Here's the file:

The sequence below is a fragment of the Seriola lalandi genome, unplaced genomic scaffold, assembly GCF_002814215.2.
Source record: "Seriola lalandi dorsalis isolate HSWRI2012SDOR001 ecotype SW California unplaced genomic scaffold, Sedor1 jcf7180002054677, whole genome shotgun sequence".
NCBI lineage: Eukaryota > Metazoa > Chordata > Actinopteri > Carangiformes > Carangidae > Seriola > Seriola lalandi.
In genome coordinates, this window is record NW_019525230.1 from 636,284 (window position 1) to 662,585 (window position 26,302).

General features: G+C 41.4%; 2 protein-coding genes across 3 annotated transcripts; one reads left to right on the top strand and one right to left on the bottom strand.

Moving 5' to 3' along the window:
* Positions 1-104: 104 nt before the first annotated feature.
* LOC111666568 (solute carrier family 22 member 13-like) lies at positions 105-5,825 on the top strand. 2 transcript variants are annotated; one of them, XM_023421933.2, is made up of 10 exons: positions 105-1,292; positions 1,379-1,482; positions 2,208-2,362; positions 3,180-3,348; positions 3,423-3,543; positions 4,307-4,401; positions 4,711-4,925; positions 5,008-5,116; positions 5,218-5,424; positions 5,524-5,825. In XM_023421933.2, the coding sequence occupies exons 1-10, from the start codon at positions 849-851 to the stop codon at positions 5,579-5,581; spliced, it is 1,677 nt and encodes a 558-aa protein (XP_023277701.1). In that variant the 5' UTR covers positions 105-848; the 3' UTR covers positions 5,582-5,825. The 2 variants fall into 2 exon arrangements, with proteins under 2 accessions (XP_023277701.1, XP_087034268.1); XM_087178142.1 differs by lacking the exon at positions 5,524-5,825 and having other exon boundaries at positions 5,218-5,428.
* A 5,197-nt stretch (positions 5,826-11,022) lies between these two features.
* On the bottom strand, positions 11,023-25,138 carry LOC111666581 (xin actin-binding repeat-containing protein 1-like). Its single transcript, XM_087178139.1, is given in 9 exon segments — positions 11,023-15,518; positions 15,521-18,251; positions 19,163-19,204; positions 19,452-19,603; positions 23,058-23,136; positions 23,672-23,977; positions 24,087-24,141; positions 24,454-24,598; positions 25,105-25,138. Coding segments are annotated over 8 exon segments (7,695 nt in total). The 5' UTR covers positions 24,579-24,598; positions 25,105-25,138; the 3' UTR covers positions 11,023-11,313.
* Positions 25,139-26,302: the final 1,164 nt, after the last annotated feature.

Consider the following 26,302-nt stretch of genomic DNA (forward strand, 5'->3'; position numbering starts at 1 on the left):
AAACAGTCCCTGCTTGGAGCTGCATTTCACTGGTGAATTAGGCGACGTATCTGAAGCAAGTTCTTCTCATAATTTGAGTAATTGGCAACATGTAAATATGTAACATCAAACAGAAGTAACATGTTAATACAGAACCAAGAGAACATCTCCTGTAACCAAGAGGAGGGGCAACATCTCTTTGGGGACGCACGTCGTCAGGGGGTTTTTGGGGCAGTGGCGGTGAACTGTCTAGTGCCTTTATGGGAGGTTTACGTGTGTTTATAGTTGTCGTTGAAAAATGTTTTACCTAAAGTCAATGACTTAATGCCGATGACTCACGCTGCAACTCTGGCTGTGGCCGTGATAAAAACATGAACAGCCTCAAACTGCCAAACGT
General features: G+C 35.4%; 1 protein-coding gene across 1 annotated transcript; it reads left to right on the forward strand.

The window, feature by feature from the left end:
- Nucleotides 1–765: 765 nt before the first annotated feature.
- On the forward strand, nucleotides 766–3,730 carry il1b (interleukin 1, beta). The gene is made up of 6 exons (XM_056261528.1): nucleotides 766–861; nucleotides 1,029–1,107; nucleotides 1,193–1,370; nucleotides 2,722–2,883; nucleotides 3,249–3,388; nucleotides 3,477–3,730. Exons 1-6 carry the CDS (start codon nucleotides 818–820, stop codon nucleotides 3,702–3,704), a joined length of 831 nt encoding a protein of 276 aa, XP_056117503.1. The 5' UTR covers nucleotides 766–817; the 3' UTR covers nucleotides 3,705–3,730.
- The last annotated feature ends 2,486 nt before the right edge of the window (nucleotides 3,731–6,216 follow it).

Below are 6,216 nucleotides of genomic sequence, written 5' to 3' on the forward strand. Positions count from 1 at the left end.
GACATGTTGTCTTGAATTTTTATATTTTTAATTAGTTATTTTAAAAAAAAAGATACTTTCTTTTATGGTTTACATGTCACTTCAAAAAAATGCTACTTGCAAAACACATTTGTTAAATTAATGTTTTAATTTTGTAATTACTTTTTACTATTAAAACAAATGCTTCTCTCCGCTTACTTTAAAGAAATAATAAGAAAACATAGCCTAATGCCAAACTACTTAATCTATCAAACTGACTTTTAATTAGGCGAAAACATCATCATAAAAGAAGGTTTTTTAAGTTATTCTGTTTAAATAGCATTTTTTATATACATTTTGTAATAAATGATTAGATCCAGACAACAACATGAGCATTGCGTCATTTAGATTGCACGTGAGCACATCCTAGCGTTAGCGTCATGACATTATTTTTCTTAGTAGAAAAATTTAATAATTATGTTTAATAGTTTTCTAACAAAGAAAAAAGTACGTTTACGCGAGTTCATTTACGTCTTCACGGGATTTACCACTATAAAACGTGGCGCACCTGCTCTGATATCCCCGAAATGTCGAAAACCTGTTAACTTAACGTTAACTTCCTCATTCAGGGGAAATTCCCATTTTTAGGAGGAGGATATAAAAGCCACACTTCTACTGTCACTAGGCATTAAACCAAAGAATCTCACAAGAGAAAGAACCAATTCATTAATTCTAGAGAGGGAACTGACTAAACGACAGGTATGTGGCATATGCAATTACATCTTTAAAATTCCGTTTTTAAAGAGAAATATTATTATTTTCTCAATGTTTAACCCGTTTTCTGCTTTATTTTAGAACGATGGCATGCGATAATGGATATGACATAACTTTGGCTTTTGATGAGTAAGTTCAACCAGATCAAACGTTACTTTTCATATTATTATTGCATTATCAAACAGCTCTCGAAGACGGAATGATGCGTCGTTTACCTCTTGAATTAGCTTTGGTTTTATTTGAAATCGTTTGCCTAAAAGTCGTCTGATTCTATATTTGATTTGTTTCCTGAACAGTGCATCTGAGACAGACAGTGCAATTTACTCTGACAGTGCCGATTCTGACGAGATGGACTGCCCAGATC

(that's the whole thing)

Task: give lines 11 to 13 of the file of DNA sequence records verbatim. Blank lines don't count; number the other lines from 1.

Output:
* Positions 25,139-26,302: the final 1,164 nt, after the last annotated feature.

Consider the following 26,302-nt stretch of genomic DNA (forward strand, 5'->3'; position numbering starts at 1 on the left):
AAACAGTCCCTGCTTGGAGCTGCATTTCACTGGTGAATTAGGCGACGTATCTGAAGCAAGTTCTTCTCATAATTTGAGTAATTGGCAACATGTAAATATGTAACATCAAACAGAAGTAACATGTTAATACAGAACCAAGAGAACATCTCCTGTAACCAAGAGGAGGGGCAACATCTCTTTGGGGACGCACGTCGTCAGGGGGTTTTTGGGGCAGTGGCGGTGAACTGTCTAGTGCCTTTATGGGAGGTTTACGTGTGTTTATAGTTGTCGTTGAAAAATGTTTTACCTAAAGTCAATGACTTAATGCCGATGACTCACGCTGCAACTCTGGCTGTGGCCGTGATAAAAACATGAACAGCCTCAAACTGCCAAACGT